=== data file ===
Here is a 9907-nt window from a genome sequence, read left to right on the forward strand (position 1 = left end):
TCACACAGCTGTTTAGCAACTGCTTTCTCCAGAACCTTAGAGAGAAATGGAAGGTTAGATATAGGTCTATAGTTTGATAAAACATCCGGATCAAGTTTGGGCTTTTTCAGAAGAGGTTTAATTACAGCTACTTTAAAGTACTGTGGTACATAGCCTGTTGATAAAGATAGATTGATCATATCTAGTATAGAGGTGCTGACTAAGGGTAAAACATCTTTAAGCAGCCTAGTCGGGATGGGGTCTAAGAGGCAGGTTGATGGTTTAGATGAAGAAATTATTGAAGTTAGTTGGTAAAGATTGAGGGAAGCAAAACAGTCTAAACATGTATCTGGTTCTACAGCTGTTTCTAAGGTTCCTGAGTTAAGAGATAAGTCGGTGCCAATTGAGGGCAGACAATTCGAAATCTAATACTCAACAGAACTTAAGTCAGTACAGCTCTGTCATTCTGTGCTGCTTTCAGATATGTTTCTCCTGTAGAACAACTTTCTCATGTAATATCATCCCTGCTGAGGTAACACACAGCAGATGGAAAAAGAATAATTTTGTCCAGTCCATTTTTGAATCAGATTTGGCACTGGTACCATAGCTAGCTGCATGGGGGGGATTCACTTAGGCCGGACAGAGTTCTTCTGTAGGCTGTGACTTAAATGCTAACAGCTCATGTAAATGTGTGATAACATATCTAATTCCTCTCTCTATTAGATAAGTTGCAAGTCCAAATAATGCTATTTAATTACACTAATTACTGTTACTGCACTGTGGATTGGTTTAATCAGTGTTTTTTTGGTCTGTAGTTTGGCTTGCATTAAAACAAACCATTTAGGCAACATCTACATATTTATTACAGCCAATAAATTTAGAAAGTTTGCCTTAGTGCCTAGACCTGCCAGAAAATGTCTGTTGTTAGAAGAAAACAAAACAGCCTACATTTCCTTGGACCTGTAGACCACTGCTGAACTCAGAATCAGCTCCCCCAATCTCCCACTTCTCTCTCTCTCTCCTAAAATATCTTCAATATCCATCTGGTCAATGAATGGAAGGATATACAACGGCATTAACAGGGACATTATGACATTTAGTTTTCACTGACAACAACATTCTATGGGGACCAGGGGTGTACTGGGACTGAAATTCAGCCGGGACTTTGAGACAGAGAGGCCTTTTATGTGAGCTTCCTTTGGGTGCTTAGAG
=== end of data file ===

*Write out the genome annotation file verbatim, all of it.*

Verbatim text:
Here is a 9907-nt window from a genome sequence, read left to right on the forward strand (position 1 = left end):
TCACACAGCTGTTTAGCAACTGCTTTCTCCAGAACCTTAGAGAGAAATGGAAGGTTAGATATAGGTCTATAGTTTGATAAAACATCCGGATCAAGTTTGGGCTTTTTCAGAAGAGGTTTAATTACAGCTACTTTAAAGTACTGTGGTACATAGCCTGTTGATAAAGATAGATTGATCATATCTAGTATAGAGGTGCTGACTAAGGGTAAAACATCTTTAAGCAGCCTAGTCGGGATGGGGTCTAAGAGGCAGGTTGATGGTTTAGATGAAGAAATTATTGAAGTTAGTTGGTAAAGATTGAGGGAAGCAAAACAGTCTAAACATGTATCTGGTTCTACAGCTGTTTCTAAGGTTCCTGAGTTAAGAGATAAGTCGGTGCCAATTGAGGGCAGACAATTCGAAATCTAATACTCAACAGAACTTAAGTCAGTACAGCTCTGTCATTCTGTGCTGCTTTCAGATATGTTTCTCCTGTAGAACAACTTTCTCATGTAATATCATCCCTGCTGAGGTAACACACAGCAGATGGAAAAAGAATAATTTTGTCCAGTCCATTTTTGAATCAGATTTGGCACTGGTACCATAGCTAGCTGCATGGGGGGGATTCACTTAGGCCGGACAGAGTTCTTCTGTAGGCTGTGACTTAAATGCTAACAGCTCATGTAAATGTGTGATAACATATCTAATTCCTCTCTCTATTAGATAAGTTGCAAGTCCAAATAATGCTATTTAATTACACTAATTACTGTTACTGCACTGTGGATTGGTTTAATCAGTGTTTTTTTGGTCTGTAGTTTGGCTTGCATTAAAACAAACCATTTAGGCAACATCTACATATTTATTACAGCCAATAAATTTAGAAAGTTTGCCTTAGTGCCTAGACCTGCCAGAAAATGTCTGTTGTTAGAAGAAAACAAAACAGCCTACATTTCCTTGGACCTGTAGACCACTGCTGAACTCAGAATCAGCTCCCCCAATCTCCCACTTCTCTCTCTCTCTCCTAAAATATCTTCAATATCCATCTGGTCAATGAATGGAAGGATATACAACGGCATTAACAGGGACATTATGACATTTAGTTTTCACTGACAACAACATTCTATGGGGACCAGGGGTGTACTGGGACTGAAATTCAGCCGGGACTTTGAGACAGAGAGGCCTTTTATGTGAGCTTCCTTTGGGTGCTTAGAG